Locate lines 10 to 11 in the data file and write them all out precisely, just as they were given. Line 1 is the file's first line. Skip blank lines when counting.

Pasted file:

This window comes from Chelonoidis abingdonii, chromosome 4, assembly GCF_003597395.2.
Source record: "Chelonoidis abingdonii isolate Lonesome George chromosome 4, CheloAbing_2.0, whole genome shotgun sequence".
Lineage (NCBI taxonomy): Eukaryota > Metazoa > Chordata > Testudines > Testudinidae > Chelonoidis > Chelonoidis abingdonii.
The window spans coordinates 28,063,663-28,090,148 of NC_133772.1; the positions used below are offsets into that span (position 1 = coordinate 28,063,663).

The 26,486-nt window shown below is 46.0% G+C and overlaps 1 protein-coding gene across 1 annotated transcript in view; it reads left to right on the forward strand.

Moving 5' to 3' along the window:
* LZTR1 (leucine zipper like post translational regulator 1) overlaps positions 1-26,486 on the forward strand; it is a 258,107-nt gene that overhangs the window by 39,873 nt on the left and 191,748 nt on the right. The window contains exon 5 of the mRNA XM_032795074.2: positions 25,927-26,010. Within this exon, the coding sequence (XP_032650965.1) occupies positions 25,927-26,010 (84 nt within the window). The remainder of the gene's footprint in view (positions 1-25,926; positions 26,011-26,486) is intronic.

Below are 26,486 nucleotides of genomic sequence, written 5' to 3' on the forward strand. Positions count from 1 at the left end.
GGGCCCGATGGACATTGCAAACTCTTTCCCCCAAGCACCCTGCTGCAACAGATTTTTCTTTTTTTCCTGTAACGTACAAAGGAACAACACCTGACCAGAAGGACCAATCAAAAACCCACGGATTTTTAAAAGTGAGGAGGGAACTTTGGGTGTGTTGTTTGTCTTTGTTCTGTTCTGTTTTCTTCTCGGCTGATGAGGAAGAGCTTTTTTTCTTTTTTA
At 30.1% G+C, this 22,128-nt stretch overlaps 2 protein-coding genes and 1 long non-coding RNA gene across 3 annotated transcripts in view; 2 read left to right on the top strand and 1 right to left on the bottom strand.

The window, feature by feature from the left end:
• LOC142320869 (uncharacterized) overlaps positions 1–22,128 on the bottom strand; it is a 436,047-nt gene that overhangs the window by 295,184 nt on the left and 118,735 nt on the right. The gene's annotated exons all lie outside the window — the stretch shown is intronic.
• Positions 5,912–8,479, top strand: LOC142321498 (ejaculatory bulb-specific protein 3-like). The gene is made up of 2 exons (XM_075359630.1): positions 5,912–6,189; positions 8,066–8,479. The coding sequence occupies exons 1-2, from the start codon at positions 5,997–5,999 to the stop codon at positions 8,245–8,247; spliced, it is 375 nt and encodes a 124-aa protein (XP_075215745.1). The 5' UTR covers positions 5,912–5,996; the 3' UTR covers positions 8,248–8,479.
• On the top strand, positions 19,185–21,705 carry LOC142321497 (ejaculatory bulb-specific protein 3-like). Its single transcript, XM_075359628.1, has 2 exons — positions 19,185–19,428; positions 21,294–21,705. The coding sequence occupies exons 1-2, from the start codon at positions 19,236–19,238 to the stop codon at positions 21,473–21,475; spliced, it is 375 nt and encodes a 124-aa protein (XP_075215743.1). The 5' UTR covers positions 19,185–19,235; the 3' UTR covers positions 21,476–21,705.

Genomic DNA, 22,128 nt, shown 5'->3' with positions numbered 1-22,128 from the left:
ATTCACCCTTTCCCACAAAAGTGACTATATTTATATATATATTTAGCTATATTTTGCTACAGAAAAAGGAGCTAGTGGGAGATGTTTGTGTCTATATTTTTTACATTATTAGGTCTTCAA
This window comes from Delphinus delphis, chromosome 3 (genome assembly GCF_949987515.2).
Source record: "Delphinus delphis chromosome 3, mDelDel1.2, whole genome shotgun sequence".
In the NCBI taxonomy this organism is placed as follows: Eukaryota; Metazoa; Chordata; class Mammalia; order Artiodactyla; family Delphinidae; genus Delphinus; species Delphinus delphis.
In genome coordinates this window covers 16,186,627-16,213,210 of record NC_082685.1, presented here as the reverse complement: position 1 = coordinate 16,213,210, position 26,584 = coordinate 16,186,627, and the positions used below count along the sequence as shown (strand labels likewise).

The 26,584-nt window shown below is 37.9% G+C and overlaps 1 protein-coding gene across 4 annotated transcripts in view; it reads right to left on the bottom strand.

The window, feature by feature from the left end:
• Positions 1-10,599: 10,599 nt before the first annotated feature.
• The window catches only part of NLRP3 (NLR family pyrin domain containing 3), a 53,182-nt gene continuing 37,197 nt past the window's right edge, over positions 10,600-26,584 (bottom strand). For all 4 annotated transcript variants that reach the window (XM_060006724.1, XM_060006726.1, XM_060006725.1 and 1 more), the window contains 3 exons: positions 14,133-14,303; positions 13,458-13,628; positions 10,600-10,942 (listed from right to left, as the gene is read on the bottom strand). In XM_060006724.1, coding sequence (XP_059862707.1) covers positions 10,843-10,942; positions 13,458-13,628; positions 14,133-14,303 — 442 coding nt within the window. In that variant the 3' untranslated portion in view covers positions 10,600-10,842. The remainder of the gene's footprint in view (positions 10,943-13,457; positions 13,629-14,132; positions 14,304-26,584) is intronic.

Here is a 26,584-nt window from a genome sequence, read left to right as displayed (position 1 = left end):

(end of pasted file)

At 30.1% G+C, this 22,128-nt stretch overlaps 2 protein-coding genes and 1 long non-coding RNA gene across 3 annotated transcripts in view; 2 read left to right on the top strand and 1 right to left on the bottom strand.

The window, feature by feature from the left end: